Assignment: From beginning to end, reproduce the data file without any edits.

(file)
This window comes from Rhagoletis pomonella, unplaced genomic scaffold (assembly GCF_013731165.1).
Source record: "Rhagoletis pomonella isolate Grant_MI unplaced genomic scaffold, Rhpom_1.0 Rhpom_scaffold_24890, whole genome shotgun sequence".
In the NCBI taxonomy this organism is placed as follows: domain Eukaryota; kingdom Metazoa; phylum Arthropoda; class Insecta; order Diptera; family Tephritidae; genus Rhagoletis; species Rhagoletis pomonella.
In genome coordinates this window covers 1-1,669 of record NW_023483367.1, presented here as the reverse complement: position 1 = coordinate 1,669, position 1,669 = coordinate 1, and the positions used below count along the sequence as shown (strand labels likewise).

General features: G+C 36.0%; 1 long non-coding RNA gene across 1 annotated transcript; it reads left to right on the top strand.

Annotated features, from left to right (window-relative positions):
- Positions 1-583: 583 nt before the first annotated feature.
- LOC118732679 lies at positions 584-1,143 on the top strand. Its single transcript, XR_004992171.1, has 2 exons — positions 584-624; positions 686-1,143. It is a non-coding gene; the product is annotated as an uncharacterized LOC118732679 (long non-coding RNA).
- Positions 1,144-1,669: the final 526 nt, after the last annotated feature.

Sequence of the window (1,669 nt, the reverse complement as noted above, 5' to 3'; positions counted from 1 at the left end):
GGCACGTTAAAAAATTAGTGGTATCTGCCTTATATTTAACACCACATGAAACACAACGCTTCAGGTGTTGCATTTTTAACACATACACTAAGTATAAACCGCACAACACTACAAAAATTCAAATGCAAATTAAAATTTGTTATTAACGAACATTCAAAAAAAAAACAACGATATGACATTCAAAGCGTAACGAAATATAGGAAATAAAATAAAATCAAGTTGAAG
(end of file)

This window comes from Rhagoletis pomonella, unplaced genomic scaffold (assembly GCF_013731165.1).
Source record: "Rhagoletis pomonella isolate Grant_MI unplaced genomic scaffold, Rhpom_1.0 Rhpom_scaffold_24890, whole genome shotgun sequence".
In the NCBI taxonomy this organism is placed as follows: domain Eukaryota; kingdom Metazoa; phylum Arthropoda; class Insecta; order Diptera; family Tephritidae; genus Rhagoletis; species Rhagoletis pomonella.
In genome coordinates this window covers 1-1,669 of record NW_023483367.1, presented here as the reverse complement: position 1 = coordinate 1,669, position 1,669 = coordinate 1, and the positions used below count along the sequence as shown (strand labels likewise).

General features: G+C 36.0%; 1 long non-coding RNA gene across 1 annotated transcript; it reads left to right on the top strand.

Annotated features, from left to right (window-relative positions):
- Positions 1-583: 583 nt before the first annotated feature.
- LOC118732679 lies at positions 584-1,143 on the top strand. Its single transcript, XR_004992171.1, has 2 exons — positions 584-624; positions 686-1,143. It is a non-coding gene; the product is annotated as an uncharacterized LOC118732679 (long non-coding RNA).
- Positions 1,144-1,669: the final 526 nt, after the last annotated feature.

Sequence of the window (1,669 nt, the reverse complement as noted above, 5' to 3'; positions counted from 1 at the left end):
GGCACGTTAAAAAATTAGTGGTATCTGCCTTATATTTAACACCACATGAAACACAACGCTTCAGGTGTTGCATTTTTAACACATACACTAAGTATAAACCGCACAACACTACAAAAATTCAAATGCAAATTAAAATTTGTTATTAACGAACATTCAAAAAAAAAACAACGATATGACATTCAAAGCGTAACGAAATATAGGAAATAAAATAAAATCAAGTTGAAG